Waste Not, Want Not With New World Without Waste ETF From Direxion
This has been a record-breaking year in terms of inflows to environmental, social and governance (ESG) exchange traded funds and those ETFs emphasizing sustainability.
As billions of dollars flow into ETFs emphasizing some variety of virtuous investing, the funds themselves are becoming more nuanced and refined.
One of the areas where ETF sponsors can effectively appeal to investors while limiting controversy is by focusing on the “E” – environment – in ESG. However, this space is ripe for refreshing. Enter the Direxion World Without Waste ETF (NYSE:WWOW), which debuted last week.
Why It's Important
WWOW, which tracks the Indxx US Circular Economy Index, is part of a broad batch of new, non-leveraged ETFs introduced by Direxion this year, is the issuer's second product with an ESG feel. The Direxion MSCI USA ESG – Leaders vs. Laggards ETF (NYSE:ESNG) debuted in February.
Getting to the heart of the matter with WWOW, the fund's point of emphasis is providing exposure to 50 companies that make products that are reusable, not single-use products that wind be polluters and burdens on the environment.
That objective is accomplished via the following five themes: Sustainability of Resources, Sharing Platforms, Resource Recovery, Product as a Service, and Life Cycle Extension.
“The circular economy framework is one that is regenerative, restorative, and focused on systematic resourcefulness,” according to Direxion. “The principles of the circular economy can be found across many sectors and industries today. From renewable electricity and specialty chemicals, to systems software and internet services and infrastructure, all are less harmful to the environment, while providing sustainable economic growth.”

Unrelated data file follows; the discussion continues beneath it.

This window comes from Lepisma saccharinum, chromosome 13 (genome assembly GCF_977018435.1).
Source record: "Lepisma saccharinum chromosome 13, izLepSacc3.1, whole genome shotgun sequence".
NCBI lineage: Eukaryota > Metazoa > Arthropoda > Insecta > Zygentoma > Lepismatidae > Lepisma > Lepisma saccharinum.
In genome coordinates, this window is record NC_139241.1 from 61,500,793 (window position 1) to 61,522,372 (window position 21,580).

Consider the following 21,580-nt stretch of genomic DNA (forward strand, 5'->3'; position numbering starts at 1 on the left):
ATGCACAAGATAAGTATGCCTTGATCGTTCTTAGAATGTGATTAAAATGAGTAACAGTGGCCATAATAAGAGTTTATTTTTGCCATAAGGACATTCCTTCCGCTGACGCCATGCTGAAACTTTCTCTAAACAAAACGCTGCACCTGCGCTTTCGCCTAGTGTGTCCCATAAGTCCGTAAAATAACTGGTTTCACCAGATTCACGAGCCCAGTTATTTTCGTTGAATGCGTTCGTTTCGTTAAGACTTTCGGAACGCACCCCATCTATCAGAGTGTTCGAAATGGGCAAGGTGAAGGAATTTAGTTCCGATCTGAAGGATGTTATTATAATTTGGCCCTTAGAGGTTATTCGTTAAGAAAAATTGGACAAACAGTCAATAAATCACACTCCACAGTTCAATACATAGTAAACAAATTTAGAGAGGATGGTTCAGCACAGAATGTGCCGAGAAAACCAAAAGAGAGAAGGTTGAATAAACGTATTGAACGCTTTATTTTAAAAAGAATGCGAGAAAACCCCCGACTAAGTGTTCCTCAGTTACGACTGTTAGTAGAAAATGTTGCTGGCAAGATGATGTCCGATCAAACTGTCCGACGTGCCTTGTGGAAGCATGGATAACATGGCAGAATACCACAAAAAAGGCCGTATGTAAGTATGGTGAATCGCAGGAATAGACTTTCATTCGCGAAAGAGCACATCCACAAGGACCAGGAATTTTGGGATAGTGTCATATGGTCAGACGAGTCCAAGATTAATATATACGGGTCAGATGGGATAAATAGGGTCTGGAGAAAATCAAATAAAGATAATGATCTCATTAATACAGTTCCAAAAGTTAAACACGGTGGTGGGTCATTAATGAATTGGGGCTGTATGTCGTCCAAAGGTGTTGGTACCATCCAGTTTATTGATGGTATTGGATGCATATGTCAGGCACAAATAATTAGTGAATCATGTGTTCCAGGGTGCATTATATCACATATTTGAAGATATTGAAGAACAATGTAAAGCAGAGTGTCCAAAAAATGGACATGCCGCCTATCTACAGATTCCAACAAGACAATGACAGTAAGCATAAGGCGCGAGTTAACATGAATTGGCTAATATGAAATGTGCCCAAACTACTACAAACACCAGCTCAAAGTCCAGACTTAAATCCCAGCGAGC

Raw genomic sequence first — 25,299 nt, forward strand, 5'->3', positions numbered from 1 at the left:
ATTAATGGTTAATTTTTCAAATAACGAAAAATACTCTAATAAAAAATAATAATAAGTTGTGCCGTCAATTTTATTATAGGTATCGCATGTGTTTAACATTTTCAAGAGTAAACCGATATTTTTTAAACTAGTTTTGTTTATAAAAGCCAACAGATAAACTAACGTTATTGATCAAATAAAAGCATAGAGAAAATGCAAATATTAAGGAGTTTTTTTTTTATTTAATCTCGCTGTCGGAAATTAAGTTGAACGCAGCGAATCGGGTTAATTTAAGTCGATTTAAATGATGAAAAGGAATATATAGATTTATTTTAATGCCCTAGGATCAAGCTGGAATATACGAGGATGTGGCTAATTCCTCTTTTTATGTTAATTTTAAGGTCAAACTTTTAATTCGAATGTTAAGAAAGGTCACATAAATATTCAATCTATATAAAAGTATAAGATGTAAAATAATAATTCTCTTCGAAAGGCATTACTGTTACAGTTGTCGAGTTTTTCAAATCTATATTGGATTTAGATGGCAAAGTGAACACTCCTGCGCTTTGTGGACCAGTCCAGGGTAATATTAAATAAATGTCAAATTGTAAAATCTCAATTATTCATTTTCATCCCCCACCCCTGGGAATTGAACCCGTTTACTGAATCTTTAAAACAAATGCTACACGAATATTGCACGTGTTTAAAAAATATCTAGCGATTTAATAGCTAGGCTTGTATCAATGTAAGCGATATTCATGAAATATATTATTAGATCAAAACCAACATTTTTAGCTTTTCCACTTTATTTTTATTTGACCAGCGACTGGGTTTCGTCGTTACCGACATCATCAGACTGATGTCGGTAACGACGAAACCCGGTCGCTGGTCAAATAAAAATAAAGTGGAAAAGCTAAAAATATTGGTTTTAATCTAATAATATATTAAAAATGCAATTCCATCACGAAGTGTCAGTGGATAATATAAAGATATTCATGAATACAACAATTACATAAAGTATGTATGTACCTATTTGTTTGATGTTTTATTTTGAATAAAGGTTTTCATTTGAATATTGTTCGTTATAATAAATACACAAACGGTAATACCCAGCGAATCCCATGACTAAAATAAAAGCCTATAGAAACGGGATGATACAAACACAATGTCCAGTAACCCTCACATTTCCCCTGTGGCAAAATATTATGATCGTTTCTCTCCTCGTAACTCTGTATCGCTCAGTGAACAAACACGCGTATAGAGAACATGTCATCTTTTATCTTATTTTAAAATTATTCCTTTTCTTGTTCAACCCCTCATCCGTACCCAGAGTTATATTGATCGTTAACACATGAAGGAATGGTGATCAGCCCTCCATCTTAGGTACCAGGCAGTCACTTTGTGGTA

Companies that derive at least half their revenue from a sub-theme tied to the aforementioned themes are eligible for inclusion in WWOW's underlying index.
WWOW certainly has a growth feel, allocating 58.56% of its weight to technology and consumer discretionary stocks. Above-average allocations to technology stocks are hallmarks of a slew of ESG ETFs. The new ETF allocates nearly 30% of its combined weight to industrial and communication services names.
Six countries, five of which are developed markets, are represented in the new ETF, but domestic stocks account for over 81%.
WWOW charges 0.50% per year, or $50 on a $10,000 investment.
© 2021 Benzinga.com. Benzinga does not provide investment advice. All rights reserved.